As I begin making recommendations, I will focus on very recent events in the history of comics. If you want to read earlier comics, I suggest you avoid the large, cheap, black-and-white collections from DC and Marvel. Marvel calls these collections their Essential series and DC calls them Showcase Presents. They look appealing because you get so many issues for such a good price, but these earlier comics are really worth reading more for the color illustrations than for the writing (in my opinion!). Even though they are more expensive, it is worthwhile to pay for the Marvel Masterworks editions, in paperback if it all possible (because they are a little more reasonably priced than the very expensive hardback editions). The Amazing Spider-Man, The Fantastic Four, The Uncanny X-Men, and a few other titles are landmark issues and fun to read if you want early comics. However, though I like Batman better than I do The Fantastic Four, the early Fantastic Four comics are much better than early Batman because early Batman is from 1939 and early Fantastic Four is from the early 1960s. Obviously, the writing in the Fantastic Four will be much better. If you can track them down, there are some volumes called Batman in the Forties, Batman in the Fifties, Batman in the Sixties, Batman in the Seventies, and Batman in the Eighties. These are in color and give you a good sampling of what was going on in each decade.

fantasy and science fiction book reviewsPerhaps even better than these, are the Marvel Firsts decade editions. There are four out so far. One volume includes comics from the 1960s, and three volumes include comics from the 1970s. These are excellent collections because they are in color and they have a mix of well-known characters and little known characters that first appeared in Marvel’s publications. Many characters, if not most, appeared for the first time in publications other than those named after them. Usually a character needed to become popular with fans before the character was given his own title. For example, Batman first appeared in Detective Comics and Spider-Man first showed up in Amazing Fantasy.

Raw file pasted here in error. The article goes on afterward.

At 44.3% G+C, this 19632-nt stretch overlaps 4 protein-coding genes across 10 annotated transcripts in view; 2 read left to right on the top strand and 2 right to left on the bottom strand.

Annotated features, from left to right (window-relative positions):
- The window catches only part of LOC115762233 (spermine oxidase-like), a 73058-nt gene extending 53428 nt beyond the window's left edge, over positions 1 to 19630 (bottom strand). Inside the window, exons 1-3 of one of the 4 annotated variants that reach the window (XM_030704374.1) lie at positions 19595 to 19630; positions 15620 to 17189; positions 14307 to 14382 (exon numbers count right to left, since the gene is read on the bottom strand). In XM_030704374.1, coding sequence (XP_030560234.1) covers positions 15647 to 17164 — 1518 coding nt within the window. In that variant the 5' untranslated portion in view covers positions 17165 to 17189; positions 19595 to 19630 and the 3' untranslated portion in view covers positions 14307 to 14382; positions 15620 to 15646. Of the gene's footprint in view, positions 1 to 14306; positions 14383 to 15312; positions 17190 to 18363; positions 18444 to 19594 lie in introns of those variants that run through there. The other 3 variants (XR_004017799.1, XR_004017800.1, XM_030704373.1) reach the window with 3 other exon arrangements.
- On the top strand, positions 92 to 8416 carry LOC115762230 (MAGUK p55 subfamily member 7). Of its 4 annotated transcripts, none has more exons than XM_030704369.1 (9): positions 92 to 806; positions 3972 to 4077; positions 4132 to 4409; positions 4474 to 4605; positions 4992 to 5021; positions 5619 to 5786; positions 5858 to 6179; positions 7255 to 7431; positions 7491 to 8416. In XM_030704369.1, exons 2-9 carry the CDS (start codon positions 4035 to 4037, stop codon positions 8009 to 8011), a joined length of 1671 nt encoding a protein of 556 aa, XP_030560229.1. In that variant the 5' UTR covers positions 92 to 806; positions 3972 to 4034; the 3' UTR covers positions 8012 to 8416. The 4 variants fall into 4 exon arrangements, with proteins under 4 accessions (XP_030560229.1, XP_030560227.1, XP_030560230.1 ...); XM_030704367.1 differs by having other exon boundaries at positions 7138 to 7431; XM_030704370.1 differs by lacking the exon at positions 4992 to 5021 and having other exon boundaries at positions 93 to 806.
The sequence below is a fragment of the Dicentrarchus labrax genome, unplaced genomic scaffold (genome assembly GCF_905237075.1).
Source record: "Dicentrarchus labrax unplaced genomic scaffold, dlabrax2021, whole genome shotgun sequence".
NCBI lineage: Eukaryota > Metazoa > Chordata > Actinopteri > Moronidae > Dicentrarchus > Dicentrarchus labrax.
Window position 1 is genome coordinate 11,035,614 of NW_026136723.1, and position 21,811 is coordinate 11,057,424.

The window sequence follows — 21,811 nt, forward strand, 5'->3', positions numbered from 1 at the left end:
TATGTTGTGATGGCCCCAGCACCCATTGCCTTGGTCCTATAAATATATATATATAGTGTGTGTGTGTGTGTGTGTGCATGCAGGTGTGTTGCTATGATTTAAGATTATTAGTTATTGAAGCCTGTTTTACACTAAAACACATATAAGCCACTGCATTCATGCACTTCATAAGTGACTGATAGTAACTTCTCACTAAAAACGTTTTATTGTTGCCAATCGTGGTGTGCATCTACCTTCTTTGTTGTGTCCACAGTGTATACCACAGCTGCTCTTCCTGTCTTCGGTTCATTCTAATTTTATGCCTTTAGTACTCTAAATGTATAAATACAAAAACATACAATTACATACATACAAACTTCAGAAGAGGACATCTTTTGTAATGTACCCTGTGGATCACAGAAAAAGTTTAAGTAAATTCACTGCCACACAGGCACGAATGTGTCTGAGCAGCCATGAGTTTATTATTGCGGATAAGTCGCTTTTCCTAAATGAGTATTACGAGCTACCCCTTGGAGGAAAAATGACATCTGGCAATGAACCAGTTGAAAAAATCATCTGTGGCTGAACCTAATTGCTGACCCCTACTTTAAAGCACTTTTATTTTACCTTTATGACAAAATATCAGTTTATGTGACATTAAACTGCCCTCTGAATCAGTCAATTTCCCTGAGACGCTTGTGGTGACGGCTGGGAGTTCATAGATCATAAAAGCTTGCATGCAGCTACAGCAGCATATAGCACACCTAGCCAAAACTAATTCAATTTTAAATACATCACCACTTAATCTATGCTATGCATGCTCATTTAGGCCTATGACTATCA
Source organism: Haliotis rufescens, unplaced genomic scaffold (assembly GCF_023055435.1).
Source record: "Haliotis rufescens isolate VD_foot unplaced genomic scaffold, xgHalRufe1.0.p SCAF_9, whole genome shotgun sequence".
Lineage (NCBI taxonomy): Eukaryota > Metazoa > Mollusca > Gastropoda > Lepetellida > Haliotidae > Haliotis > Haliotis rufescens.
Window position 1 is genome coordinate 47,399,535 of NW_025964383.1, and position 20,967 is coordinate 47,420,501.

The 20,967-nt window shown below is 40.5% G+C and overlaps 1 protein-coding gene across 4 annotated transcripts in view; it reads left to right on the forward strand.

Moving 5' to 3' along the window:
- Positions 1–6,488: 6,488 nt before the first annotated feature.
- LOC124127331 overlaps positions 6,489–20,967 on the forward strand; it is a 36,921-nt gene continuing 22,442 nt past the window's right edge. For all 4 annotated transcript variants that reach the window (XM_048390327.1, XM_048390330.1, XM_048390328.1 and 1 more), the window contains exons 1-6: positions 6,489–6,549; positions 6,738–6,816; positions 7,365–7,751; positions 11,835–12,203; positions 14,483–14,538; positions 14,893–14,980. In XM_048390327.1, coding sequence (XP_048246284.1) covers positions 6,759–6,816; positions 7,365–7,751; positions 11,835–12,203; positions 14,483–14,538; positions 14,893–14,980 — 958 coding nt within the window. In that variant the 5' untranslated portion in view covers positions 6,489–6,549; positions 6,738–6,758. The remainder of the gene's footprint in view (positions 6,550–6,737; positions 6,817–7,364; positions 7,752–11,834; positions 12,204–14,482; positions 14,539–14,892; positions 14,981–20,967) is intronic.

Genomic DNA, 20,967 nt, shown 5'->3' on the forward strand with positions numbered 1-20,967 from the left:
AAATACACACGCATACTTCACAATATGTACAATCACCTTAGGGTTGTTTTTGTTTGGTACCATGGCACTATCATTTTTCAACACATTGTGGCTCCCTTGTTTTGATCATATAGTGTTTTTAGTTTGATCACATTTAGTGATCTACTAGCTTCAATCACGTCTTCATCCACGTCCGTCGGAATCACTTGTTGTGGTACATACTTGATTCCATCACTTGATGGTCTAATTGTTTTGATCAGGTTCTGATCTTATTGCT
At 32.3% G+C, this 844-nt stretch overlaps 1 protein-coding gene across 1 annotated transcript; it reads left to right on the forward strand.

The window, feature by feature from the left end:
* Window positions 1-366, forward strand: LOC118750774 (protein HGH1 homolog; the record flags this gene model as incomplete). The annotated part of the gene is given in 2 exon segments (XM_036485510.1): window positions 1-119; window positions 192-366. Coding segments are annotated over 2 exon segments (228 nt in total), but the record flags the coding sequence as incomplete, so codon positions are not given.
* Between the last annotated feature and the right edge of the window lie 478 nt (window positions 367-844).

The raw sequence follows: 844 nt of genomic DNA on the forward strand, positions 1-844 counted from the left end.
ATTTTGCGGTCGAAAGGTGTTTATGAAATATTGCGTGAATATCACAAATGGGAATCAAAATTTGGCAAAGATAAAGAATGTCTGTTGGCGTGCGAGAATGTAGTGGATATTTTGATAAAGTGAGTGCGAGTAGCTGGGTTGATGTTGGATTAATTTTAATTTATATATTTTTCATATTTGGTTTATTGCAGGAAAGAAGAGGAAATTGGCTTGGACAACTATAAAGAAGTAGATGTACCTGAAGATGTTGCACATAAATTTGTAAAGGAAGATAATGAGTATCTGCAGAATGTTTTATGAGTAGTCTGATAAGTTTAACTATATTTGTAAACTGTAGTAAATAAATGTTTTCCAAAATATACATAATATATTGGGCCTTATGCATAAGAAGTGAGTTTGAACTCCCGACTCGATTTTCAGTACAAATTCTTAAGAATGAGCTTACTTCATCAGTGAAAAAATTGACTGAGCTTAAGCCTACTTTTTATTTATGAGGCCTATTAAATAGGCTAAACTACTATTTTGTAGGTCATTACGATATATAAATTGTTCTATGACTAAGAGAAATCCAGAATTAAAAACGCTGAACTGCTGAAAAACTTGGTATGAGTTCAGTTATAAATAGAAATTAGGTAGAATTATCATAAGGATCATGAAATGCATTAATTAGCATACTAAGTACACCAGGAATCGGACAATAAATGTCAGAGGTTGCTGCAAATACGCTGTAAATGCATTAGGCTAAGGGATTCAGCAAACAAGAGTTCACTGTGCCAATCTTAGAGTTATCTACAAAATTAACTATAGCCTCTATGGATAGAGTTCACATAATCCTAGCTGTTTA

Next time, I’ll take a look at The Avengers in more detail. I’ll introduce you to a few of the major writers who have worked on the title and, more importantly, recommend one specific starting point for the new reader who, for whatever reason, might be interested as a grown-up in reading for the first time a fun, intelligent, superhero comic. The Avengers is a perfect title with which to begin. So be ready to learn enough about what is happening in the Marvel Universe to be able to read as little or as much as you want of Cap and his crew: “Avengers Assemble!”

Next time: Part 9: The Avengers!

Author’s Note: This essay wouldn’t be possible without those people who made great recommendations over the past five years. My life-long friend Andy, in particular, has consistently made excellent recommendations and has been willing to answer my questions on a weekly and all-to-often daily basis (the poor guy is probably beginning to see the downside to texts at this point). I also want to thank those who work in comic book stores for their help: Ken, Zach, Rory, Hart, Roxanne, and Amjad. With them around, who needs Wikipedia?


  • Brad Hawley

    BRAD HAWLEY, who's been with us since April 2012, earned his PhD in English from the University of Oregon with areas of specialty in the ethics of literature and rhetoric. Since 1993, he has taught courses on The Beat Generation, 20th-Century Poetry, 20th-Century British Novel, Introduction to Literature, Shakespeare, and Public Speaking, as well as various survey courses in British, American, and World Literature. He currently teaches Crime Fiction, Comics, and academic writing at Oxford College of Emory University where his wife, Dr. Adriane Ivey, also teaches English. They live with their two young children outside of Atlanta, Georgia.